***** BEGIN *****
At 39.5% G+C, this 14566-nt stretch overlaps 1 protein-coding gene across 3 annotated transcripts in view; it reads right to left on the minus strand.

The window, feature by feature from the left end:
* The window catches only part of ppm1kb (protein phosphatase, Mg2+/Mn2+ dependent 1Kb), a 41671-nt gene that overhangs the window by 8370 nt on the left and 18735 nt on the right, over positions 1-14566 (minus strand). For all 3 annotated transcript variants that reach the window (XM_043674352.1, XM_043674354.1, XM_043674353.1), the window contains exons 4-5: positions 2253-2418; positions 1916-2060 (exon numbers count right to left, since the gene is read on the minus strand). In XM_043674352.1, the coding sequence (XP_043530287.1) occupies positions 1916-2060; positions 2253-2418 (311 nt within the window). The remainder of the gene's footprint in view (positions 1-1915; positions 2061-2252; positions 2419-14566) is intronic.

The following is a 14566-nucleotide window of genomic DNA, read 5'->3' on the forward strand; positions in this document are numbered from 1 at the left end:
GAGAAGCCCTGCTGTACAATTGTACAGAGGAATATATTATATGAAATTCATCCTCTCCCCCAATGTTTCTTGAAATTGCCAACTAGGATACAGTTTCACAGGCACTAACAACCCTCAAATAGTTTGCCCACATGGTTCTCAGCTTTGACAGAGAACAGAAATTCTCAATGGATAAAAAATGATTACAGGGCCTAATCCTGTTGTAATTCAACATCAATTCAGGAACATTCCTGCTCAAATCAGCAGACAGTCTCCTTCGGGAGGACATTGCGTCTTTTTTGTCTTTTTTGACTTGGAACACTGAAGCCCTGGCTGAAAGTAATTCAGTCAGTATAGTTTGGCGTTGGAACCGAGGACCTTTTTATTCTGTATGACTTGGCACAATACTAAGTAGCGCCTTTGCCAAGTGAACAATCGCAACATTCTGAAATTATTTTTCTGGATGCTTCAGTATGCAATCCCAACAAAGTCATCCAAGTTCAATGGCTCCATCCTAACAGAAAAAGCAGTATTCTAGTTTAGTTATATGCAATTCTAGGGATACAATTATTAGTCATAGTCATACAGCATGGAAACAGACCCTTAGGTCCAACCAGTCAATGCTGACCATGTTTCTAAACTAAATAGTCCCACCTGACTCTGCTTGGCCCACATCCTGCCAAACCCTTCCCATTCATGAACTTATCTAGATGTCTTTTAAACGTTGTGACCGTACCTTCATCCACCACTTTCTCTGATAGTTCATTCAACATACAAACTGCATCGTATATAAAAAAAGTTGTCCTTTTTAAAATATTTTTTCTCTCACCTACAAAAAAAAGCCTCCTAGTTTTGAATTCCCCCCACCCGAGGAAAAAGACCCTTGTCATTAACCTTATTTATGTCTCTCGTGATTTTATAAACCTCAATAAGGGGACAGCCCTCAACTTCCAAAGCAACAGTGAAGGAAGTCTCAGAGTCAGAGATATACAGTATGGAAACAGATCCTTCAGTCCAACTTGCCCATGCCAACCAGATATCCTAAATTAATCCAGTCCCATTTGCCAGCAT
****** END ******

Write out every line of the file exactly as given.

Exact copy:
At 39.5% G+C, this 14566-nt stretch overlaps 1 protein-coding gene across 3 annotated transcripts in view; it reads right to left on the minus strand.

The window, feature by feature from the left end:
* The window catches only part of ppm1kb (protein phosphatase, Mg2+/Mn2+ dependent 1Kb), a 41671-nt gene that overhangs the window by 8370 nt on the left and 18735 nt on the right, over positions 1-14566 (minus strand). For all 3 annotated transcript variants that reach the window (XM_043674352.1, XM_043674354.1, XM_043674353.1), the window contains exons 4-5: positions 2253-2418; positions 1916-2060 (exon numbers count right to left, since the gene is read on the minus strand). In XM_043674352.1, the coding sequence (XP_043530287.1) occupies positions 1916-2060; positions 2253-2418 (311 nt within the window). The remainder of the gene's footprint in view (positions 1-1915; positions 2061-2252; positions 2419-14566) is intronic.

The following is a 14566-nucleotide window of genomic DNA, read 5'->3' on the forward strand; positions in this document are numbered from 1 at the left end:
GAGAAGCCCTGCTGTACAATTGTACAGAGGAATATATTATATGAAATTCATCCTCTCCCCCAATGTTTCTTGAAATTGCCAACTAGGATACAGTTTCACAGGCACTAACAACCCTCAAATAGTTTGCCCACATGGTTCTCAGCTTTGACAGAGAACAGAAATTCTCAATGGATAAAAAATGATTACAGGGCCTAATCCTGTTGTAATTCAACATCAATTCAGGAACATTCCTGCTCAAATCAGCAGACAGTCTCCTTCGGGAGGACATTGCGTCTTTTTTGTCTTTTTTGACTTGGAACACTGAAGCCCTGGCTGAAAGTAATTCAGTCAGTATAGTTTGGCGTTGGAACCGAGGACCTTTTTATTCTGTATGACTTGGCACAATACTAAGTAGCGCCTTTGCCAAGTGAACAATCGCAACATTCTGAAATTATTTTTCTGGATGCTTCAGTATGCAATCCCAACAAAGTCATCCAAGTTCAATGGCTCCATCCTAACAGAAAAAGCAGTATTCTAGTTTAGTTATATGCAATTCTAGGGATACAATTATTAGTCATAGTCATACAGCATGGAAACAGACCCTTAGGTCCAACCAGTCAATGCTGACCATGTTTCTAAACTAAATAGTCCCACCTGACTCTGCTTGGCCCACATCCTGCCAAACCCTTCCCATTCATGAACTTATCTAGATGTCTTTTAAACGTTGTGACCGTACCTTCATCCACCACTTTCTCTGATAGTTCATTCAACATACAAACTGCATCGTATATAAAAAAAGTTGTCCTTTTTAAAATATTTTTTCTCTCACCTACAAAAAAAAGCCTCCTAGTTTTGAATTCCCCCCACCCGAGGAAAAAGACCCTTGTCATTAACCTTATTTATGTCTCTCGTGATTTTATAAACCTCAATAAGGGGACAGCCCTCAACTTCCAAAGCAACAGTGAAGGAAGTCTCAGAGTCAGAGATATACAGTATGGAAACAGATCCTTCAGTCCAACTTGCCCATGCCAACCAGATATCCTAAATTAATCCAGTCCCATTTGCCAGCAT